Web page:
Google claims that it does not use sensitive data for targeted ads, which is contradicted by the definition of content data as log data that can be used for targeted ads. Google’s old privacy terms (version from October 20, 2011) had 10 917 characters, which is an increase of 30%. The main privacy terms have thereby grown in complexity, although the number of privacy policies that apply to Google services was reduced from more than 70 to one.

Google present its updated terms of use and privacy policies as new, although no fundamental improvements of user privacy protection can be found. The “change” is an ideological marketing strategy aimed at maintaining the stability of the exploitation of the labour of users that generates value and generates Google’s profits that in 2011 amounted to $8.5 billion ( Google continues to automatically collect, analyse and commodify a multitude of user data that is generated by searches and the use of Google services. The Marxist communication scholar Dallas Smythe wrote in 1981: “For the great majority of the population […] 24 hours a day is work time. […] [Audiences] work to market […] things to themselves”. For the great majority of Internet users, most of Internet use is (value-generating) labour time. Internet users work on Google and other corporate platforms to market things to themselves and are transformed into an Internet commodity that is sold to targeted advertising clients in order to accumulate capital in the amount of billions of Euros.

In a response letter to the EU Article 29 Data Protection Working Party (concerning Google’s updated policies and terms; see, Google’s Global Privacy Counsel Peter Fleischer writes that “we are not selling our users’ data”. One wonders where Google’s $US 8.5 billion profits come from, except from the commodification of the data results of users’ activities?

The EU Article 29 Data Protection Working Party asked the French National Commission for Computing and Civil Liberties (CNIL) to analyse Google’s new policies. In a letter to Google, CNIL shows deep concern and said that “our preliminary analysis shows that Google’s new policy does not meet the requirements of the European Directive on Data Protection […] Moreover, rather than promoting transparency, the terms of the new policy and the fact that Google claims publicly that it will combine data across services raises fears about Google’s actual practices. Our preliminary investigation shows that it is extremely difficult to know exactly which data is combined between which services for which purposes, even for trained privacy professionals. In addition, Google is using cookies (among other tools) for these combinations and in this regard, it is not clear how Google aims to comply with the principle of consent laid down in Article 5(3) of the revised ePrivacy Directive, when applicable. The CNIL and the EU data protection authorities are deeply concerned about the combination of personal data across services: they have strong doubts about the lawfulness and fairness of such processing, and about its compliance with European Data Protection legislation”. Big Brother Watch reports that only 12% of the Google users have read the new policy and that 65% are not aware that the changes have now come into effect. The initiative says: “Google is putting advertiser’s interests before user privacy and should not be rushing ahead before the public understand what the changes will mean”.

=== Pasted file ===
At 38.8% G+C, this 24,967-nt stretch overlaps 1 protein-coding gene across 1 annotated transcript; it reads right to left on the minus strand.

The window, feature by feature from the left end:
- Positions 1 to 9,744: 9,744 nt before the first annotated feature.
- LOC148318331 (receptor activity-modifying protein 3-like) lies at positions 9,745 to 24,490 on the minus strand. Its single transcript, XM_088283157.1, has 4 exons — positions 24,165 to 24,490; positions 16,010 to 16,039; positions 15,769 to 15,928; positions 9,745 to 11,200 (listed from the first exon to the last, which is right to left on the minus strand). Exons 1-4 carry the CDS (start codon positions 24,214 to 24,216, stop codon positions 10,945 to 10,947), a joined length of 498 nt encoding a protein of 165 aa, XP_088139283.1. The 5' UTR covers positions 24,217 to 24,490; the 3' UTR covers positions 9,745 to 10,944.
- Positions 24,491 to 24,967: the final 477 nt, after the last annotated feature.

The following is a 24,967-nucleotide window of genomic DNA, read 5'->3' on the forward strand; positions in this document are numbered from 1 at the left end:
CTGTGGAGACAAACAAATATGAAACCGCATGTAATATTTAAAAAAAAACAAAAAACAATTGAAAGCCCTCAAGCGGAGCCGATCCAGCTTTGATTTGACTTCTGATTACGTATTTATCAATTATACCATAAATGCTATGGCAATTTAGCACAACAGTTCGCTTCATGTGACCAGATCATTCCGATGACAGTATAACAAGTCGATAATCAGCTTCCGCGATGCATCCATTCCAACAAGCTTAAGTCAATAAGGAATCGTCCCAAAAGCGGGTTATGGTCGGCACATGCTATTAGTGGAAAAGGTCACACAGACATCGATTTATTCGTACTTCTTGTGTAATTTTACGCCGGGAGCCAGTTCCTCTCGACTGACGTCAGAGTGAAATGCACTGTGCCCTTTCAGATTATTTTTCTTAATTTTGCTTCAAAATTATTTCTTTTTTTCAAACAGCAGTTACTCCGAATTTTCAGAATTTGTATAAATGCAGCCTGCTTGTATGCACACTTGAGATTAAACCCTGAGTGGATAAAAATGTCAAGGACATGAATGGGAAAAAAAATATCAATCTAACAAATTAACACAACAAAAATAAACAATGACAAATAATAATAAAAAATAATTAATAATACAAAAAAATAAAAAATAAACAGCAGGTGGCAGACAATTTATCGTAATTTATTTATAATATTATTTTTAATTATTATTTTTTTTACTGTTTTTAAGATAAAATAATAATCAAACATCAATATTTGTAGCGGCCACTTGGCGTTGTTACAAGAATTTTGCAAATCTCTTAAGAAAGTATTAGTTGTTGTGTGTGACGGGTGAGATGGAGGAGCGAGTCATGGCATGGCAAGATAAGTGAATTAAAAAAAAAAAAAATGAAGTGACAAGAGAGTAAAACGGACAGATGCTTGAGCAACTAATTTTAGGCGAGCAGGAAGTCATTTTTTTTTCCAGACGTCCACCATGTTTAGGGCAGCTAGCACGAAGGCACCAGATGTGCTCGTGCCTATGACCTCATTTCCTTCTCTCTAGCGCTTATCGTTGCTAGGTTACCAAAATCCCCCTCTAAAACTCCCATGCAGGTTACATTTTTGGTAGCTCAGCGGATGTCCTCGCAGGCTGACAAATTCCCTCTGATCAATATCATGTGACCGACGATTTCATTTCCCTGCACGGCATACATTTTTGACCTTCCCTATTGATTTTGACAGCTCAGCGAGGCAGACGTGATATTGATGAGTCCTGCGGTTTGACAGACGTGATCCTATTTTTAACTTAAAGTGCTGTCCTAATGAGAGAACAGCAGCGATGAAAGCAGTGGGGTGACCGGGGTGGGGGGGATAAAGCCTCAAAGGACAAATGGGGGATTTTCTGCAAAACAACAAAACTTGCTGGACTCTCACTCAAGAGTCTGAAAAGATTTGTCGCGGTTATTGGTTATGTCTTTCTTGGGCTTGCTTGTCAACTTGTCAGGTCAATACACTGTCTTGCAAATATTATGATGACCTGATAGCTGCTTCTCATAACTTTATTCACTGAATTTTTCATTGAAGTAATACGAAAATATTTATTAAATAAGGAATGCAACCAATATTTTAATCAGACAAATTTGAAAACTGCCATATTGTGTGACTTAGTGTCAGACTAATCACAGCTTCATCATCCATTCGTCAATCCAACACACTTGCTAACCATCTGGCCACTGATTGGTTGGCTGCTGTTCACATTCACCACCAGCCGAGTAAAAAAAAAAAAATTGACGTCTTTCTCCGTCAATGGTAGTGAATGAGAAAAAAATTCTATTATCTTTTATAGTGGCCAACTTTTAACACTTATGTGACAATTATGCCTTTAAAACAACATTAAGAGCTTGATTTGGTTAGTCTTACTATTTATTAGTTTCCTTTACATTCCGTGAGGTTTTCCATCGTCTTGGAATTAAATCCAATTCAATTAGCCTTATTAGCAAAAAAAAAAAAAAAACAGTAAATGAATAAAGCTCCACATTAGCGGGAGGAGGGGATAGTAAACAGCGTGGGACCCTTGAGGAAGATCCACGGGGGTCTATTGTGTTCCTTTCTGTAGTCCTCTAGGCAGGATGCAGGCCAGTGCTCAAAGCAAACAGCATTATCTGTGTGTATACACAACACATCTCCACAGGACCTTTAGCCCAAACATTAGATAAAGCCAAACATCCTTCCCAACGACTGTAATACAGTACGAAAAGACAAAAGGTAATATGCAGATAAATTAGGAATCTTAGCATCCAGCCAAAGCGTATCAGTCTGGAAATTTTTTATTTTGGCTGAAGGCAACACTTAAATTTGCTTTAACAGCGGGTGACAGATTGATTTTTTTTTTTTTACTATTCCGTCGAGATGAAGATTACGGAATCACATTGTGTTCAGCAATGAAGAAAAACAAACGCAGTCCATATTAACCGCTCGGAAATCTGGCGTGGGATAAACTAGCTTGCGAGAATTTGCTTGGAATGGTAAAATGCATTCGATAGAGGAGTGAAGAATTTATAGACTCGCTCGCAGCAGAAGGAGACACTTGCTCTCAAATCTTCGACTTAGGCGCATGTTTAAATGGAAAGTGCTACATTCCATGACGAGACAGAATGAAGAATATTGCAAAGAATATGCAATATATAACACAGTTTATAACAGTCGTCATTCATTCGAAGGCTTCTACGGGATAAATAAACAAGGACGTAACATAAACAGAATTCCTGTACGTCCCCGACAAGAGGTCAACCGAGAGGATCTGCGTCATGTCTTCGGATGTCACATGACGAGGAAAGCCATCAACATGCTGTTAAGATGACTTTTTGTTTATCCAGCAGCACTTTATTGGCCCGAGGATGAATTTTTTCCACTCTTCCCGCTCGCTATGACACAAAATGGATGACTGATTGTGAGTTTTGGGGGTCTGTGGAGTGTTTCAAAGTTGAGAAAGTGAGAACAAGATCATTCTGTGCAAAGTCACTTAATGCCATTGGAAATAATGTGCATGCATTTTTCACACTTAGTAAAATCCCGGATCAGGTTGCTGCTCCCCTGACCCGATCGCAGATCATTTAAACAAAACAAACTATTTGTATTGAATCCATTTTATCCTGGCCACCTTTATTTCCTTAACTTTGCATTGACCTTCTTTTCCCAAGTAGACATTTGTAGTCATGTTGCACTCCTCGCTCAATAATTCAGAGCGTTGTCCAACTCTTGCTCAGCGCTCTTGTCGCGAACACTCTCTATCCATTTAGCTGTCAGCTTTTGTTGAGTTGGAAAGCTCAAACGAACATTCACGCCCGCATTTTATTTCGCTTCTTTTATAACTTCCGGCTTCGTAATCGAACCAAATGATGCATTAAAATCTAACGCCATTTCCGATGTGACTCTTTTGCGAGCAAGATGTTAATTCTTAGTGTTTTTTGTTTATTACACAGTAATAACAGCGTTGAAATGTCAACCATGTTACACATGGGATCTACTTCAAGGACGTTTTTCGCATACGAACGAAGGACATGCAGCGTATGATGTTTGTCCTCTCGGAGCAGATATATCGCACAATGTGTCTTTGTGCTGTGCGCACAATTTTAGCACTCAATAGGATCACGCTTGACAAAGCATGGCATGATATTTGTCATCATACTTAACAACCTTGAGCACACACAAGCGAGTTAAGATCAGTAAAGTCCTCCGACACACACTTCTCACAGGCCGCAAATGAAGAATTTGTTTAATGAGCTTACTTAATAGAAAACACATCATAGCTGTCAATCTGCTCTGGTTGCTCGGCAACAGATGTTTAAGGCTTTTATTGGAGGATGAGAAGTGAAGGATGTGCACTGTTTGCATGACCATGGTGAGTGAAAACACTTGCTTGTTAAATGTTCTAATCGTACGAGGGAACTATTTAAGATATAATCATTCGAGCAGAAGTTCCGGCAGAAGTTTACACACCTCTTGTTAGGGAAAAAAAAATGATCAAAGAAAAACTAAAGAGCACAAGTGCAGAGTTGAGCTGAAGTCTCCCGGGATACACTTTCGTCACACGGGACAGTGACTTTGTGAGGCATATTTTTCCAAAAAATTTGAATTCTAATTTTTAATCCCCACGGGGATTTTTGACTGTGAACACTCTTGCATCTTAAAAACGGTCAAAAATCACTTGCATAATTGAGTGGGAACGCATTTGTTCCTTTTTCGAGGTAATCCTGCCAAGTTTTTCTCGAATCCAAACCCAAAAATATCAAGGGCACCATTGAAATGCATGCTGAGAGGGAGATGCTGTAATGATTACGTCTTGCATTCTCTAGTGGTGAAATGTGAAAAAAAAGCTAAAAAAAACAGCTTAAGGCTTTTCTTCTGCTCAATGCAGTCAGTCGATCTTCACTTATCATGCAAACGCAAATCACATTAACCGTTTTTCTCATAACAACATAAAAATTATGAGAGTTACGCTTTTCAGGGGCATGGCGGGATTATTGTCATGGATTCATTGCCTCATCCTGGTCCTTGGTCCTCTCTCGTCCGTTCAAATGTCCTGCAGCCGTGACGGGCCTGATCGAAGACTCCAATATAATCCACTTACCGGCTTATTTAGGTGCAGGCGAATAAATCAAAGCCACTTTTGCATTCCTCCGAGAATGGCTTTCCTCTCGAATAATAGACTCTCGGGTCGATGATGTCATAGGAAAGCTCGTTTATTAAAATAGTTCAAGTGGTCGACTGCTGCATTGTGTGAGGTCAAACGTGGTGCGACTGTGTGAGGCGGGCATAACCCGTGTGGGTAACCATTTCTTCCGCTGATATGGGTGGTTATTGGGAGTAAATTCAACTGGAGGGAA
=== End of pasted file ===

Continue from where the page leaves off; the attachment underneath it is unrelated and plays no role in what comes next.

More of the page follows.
According to the proposed new EU Data Protection Regulation (, Google’s exploitation of users is perfectly legal. That it is legal does however not mean that we cannot consider Google commodification as a violation of user/consumer/Internet workers’ privacy, but rather that the EU’s suggested legal provisions do not provide enough protection for users. The only way forward is to legally require all Internet companies (and companies in general) to necessarily make targeted advertising an opt-in option by law, which would give users and consumers more control. Implementing such a provision requires not only courage, it also requires not to be afraid of organised business interests. It is however the only way for putting privacy interests first. Today, profit stands over privacy protection and therefore over people. Google is one of the best examples for this circumstance. Google’s “new” privacy policy is not new at all and should consequently best be renamed to “privacy violation policy” or “user exploitation policy”.

Related publication:
Fuchs, Christian. 2011. A contribution to the critique of the political economy of Google. Fast Capitalism 8 (1).

Related stories:
Google’s Privacy Policy Changing For Everyone: So What’s Really Goign to Happen? The Huffington Post, 29.2.2012,

Thoms Gideon and James Losey: The Real Problem with Google’s New Privacy Policy.

Google answers Article 29 Working Party on data protection standards. European Digital Rights,

9 in 10 People Haven’t Read Google’s New Privacy Policy. Big Brother Watch UK,

France Says Google Privacy Plan Likely Violates European Law. New York Times, 28.2.2012,

Googles neuer Daten-Schmu. Der Spiegel Online, 29.2.2012,,1518,818105,00.html